Tracker: A One Way Trip to Happiness
At 6PM on a blisteringly hot Friday evening in the South Peninsula, two friends discovered an injured dog on the train tracks as they crossed to a tidal pool in Kalk Bay. As they approached the dog, they found that it had a missing a leg with what appeared to be a partially amputated tail and dried blood caking the injuries. The dog has likely been injured when it had been hit by a train.
Unsure where to turn on a Friday evening, they phoned TEARS to find help for this dog. TEARS Operations Manager quickly phoned Noordhoek Veterinary Clinic who still had a vet on duty who began to prepare for surgery.
On arrival, veterinarian Dr Tracy Dicks, TEARS Operations Manager Mandy Store and veterinary technicians were waiting in the parking area to rush the dog straight into surgery. The leg was completely gone; the tail was completely amputated but was being held on by matted hair. The dog was a boy about 3-years old. He was covered in ants and his injures were about a day old.
His rescuer dubbed him Tracker since he had been found on the train tracks.
X-rays revealed that Tracker had also suffered a broken pelvis but that his spine was still intact. His blood work uncovered yet more complications – that he was suffering with both biliary and erhlicia. As they shaved Tracker for surgery, the extent of the damage continued to be uncovered. Tracker has been completely neutered by the train as well.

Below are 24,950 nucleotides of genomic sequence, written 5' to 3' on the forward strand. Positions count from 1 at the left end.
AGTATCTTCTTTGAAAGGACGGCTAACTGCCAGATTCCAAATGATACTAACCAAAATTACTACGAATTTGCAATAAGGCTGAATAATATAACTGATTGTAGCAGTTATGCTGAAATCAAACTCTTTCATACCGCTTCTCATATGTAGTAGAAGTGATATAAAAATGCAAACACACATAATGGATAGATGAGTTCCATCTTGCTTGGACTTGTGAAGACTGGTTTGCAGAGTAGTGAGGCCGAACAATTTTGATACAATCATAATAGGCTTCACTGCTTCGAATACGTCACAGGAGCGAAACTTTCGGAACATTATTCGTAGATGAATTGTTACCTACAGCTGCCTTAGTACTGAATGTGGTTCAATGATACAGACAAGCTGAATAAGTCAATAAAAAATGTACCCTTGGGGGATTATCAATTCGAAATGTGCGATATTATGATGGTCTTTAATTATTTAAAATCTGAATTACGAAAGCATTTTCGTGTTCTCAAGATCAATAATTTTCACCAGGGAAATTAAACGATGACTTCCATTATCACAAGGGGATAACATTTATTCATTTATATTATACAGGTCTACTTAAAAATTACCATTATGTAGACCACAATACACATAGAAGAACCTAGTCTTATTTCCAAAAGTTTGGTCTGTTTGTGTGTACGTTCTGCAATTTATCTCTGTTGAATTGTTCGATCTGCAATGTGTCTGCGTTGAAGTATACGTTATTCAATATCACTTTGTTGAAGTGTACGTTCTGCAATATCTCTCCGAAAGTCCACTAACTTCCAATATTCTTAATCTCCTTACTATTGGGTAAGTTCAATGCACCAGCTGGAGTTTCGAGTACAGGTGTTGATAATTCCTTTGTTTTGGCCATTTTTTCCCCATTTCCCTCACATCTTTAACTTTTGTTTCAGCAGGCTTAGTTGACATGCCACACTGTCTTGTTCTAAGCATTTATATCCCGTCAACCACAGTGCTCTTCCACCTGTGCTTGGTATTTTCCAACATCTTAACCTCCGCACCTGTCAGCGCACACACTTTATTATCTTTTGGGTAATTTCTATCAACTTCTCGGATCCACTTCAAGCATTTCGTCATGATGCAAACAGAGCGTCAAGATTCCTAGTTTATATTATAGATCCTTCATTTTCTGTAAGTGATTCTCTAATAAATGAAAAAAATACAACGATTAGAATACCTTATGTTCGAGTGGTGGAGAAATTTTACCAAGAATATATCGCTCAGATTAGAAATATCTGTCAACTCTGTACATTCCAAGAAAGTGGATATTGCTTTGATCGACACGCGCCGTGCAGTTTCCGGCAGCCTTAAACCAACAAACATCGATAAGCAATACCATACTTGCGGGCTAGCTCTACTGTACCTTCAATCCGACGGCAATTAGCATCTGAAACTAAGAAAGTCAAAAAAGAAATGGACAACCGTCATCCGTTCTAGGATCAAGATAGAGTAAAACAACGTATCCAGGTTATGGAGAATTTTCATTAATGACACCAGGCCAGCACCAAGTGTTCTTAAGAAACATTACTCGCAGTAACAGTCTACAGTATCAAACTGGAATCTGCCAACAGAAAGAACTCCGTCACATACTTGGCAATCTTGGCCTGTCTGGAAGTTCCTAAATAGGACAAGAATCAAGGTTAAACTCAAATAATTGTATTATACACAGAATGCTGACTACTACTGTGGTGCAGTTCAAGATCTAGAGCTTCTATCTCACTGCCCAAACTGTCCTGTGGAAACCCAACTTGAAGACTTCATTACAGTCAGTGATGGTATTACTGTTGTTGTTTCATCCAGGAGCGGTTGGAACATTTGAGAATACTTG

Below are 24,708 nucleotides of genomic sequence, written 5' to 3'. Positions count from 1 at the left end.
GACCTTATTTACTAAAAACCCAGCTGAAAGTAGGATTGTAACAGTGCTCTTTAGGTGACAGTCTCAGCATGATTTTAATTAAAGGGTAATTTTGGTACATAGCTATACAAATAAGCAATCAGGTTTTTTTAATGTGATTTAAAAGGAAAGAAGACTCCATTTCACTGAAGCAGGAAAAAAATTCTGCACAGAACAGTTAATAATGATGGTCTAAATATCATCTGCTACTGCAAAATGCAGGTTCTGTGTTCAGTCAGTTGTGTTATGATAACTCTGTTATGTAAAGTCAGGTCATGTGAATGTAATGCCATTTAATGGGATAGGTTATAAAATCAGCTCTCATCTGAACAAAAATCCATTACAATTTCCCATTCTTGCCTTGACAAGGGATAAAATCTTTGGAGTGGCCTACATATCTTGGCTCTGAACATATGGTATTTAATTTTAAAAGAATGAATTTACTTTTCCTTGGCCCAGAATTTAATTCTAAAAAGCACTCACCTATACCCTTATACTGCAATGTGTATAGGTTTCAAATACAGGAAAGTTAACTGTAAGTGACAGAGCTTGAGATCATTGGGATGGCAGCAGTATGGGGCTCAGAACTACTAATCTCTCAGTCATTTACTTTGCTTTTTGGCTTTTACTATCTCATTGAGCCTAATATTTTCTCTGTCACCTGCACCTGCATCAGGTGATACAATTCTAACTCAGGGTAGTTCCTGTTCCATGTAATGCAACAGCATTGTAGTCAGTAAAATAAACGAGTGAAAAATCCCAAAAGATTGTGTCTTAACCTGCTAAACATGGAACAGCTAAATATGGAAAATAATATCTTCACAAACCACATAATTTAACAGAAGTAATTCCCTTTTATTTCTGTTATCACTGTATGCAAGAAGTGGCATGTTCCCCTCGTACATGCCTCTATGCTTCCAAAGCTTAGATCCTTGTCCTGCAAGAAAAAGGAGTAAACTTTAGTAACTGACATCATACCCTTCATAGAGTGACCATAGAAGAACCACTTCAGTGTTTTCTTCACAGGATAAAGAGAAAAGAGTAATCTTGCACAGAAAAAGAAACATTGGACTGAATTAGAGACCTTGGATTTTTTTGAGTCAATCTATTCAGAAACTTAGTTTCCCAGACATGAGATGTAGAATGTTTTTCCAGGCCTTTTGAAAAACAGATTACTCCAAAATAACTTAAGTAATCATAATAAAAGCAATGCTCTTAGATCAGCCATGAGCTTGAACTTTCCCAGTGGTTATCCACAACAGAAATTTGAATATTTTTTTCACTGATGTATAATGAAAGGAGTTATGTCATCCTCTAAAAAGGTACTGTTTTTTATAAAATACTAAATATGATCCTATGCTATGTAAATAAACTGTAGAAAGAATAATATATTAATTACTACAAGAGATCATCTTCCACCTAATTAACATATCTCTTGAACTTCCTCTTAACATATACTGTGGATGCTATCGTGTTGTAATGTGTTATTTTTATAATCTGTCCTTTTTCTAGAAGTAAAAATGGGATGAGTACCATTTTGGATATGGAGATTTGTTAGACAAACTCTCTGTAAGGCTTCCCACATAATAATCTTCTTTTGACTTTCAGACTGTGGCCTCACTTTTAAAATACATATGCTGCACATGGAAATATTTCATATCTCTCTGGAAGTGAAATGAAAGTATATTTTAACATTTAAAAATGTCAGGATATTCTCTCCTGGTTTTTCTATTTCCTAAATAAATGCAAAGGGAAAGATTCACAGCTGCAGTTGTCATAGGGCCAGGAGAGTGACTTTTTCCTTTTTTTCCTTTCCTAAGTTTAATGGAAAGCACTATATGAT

After several hours in surgery, Tracker had made it through, but his chances of survival were only 50/50. The next two days would be critical. Tracker went home with the Dr Dicks and Mandy arranged that Tracker would be admitted to TEARS.
That night, Tracker ate chicken and drank water. A good sign! The next day, he peed! Another good sign. Tracker then moved in with TEARS Kennel Manager Luke Kruyt to be in a safe and attentive foster home while he healed and learned how to be a three-legged dog.
Tracker has incredible will to live that has lifted him through this horrific injury but without crucial veterinary intervention, he would not have survived. The TEARS Veterinary Outreach Programme gives forgotten dogs like Tracker a second chance. Many people passed him without giving him a second look.
An average of 1057 animals are rescued every month being brought into the TEARS Veterinary Clinic for medical emergencies, admissions and/or treatments. Tracker is just one of these stories.
Thanks to our supporters, TEARS Veterinary Team can be there for animals at the edge of death. Your donations are the driving force that powers rescues, treatment, rehabilitation and rehoming for dogs and cats with stories just like Tracker.